But The Orville has also worked very hard to create an identity a bit removed from Star Trek as well.
Clearly, the show’s characters are not the squeaky-clean professionals that populated the Enterprise D.
Similarly, Commander Kelly Grayson (played by genre-favorite Adrianne Palicki) shares a reasonable amount of Mercer’s abrasiveness, and that’s no surprise as the two were married (in the show’s expanding backstory). Perhaps because they were too similar, they clashed, suffered a falling out (an act of infidelity on her part), and divorced. But much in the way some couples who part friends, enemies, or frenemies do, they’re still something there – a spark of love, hate, or a mix of the two – that drives them to push one another’s buttons … for better or for worse. She’s prone to quip something as inappropriate as her ex, and yet we’re assured that she’s still one of the best executive officers in the fleet.
As the series’ main duo, they’re quite a pair. Though they don’t constantly bicker, the stories we’ve seen thus far (after two seasons) have put them at odds much of the time. Still, I don’t make too much of their constant back-and-forth because anyone who knows a thing or two about episodic television understands that most shows’ first rule is that there has to be a constructive discussion about the script’s central issue. Naturally, this puts characters on different sides; so it’s easy to conclude that a divorced couple should easily satisfy that framework. I like to think that’s really The Orville’s biggest secret: these two couldn’t serve effectively together if they were married, and that is a bit of genius on show creator MacFarlane’s part.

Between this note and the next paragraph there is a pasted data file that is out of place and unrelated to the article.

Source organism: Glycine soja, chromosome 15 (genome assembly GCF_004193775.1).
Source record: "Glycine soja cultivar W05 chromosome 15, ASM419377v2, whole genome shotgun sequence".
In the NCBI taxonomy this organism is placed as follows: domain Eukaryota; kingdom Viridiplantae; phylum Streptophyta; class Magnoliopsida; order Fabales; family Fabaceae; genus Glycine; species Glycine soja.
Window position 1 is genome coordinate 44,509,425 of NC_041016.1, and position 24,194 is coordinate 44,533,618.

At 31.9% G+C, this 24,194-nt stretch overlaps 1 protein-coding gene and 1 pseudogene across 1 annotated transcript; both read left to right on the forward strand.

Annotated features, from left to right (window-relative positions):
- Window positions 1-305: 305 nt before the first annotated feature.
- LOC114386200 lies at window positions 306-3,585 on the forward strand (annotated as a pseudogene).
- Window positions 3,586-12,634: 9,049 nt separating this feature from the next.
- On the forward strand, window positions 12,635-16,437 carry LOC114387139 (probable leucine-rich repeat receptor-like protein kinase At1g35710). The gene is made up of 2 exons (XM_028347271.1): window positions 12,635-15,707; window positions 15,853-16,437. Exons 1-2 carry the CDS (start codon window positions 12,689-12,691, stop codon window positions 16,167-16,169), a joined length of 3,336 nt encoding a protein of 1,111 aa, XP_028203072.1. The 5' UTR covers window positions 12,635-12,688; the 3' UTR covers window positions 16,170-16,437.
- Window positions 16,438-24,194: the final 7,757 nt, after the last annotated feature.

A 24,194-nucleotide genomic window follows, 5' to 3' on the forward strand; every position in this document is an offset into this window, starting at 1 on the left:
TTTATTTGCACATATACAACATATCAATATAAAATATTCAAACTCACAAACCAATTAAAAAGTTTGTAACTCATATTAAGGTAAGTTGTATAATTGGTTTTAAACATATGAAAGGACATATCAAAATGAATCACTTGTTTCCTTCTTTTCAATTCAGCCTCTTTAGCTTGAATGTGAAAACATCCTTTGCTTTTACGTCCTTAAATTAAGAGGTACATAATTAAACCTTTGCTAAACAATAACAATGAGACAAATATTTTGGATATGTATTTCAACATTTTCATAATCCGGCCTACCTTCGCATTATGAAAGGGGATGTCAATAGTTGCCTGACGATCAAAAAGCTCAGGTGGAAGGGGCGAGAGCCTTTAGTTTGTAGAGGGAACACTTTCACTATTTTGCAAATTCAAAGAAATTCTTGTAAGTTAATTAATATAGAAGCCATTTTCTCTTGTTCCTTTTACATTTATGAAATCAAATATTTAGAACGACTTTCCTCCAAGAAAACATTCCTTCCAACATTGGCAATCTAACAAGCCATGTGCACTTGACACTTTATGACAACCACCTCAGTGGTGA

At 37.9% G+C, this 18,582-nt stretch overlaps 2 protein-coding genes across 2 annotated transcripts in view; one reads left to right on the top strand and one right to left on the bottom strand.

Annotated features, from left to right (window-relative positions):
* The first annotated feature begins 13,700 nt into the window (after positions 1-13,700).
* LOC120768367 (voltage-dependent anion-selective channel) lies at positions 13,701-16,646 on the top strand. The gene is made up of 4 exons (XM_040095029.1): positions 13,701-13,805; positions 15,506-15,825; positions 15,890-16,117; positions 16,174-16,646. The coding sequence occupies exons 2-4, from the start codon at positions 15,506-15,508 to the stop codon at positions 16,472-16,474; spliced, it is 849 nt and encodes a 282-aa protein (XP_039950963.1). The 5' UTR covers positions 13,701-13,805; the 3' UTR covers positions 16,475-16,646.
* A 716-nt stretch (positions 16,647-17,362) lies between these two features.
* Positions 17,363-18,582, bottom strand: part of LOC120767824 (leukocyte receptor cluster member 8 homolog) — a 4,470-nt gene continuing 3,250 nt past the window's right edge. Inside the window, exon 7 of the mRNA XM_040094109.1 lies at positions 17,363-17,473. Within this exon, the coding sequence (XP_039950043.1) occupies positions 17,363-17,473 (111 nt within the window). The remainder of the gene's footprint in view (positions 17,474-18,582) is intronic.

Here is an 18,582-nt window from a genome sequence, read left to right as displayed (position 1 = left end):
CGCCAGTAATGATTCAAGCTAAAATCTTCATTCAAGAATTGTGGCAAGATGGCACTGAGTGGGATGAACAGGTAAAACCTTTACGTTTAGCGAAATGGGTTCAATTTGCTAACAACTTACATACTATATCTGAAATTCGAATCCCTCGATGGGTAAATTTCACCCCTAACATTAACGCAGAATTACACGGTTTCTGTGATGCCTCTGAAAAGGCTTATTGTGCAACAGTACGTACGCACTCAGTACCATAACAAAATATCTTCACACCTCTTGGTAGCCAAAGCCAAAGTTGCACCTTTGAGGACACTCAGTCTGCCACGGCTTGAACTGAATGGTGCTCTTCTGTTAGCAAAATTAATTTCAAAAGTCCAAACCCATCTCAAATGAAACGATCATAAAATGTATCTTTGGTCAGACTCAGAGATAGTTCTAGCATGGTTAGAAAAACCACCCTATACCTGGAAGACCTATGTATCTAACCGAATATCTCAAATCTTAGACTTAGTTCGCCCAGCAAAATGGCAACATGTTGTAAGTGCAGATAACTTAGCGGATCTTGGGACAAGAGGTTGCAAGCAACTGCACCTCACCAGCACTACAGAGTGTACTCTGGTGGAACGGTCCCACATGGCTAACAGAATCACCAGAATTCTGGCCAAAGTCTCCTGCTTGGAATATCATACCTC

Well done, sir.
So, yes, it’s great that there’s still a show around that’s somewhat faithful to a construct in storytelling that’s largely credited to the world of Star Trek. God and anyone who’s watched a few hours of Star Trek: Discovery and Star Trek: Picard know all too well that those folks are off in their own territorial waters doing something they believe is (ahem) truly visionary for (ahem) a new generation of fans. More power to them. As I’ve said, I have no problem with those shows; I just understand that they’re not for me. I’m not a demographic sought in their audience. All well and good. It’s grand that MacFarlane has stepped in to fill that hole.
However, I’m not following The Orville behind a pay wall. At least, not yet.
That decision may change … but, for now, I’m comfortable with it. I just don’t like this current trend in having to finance so many separate streaming platforms. Yes, I realize that’s apparently the way of the future, and that’s why I’ve said my decision could change. But for now I’ll wait for the potential DVD sets.
In the meantime, I may be revisiting some of The Orville’s previously televised episodes for posterity’s sake. It’ll give me a little something something to work on my review skills, to fill some time, and to keep me wishing for the days when treks into the Final Frontier were intended for everyone and not just for viewers who think myopically.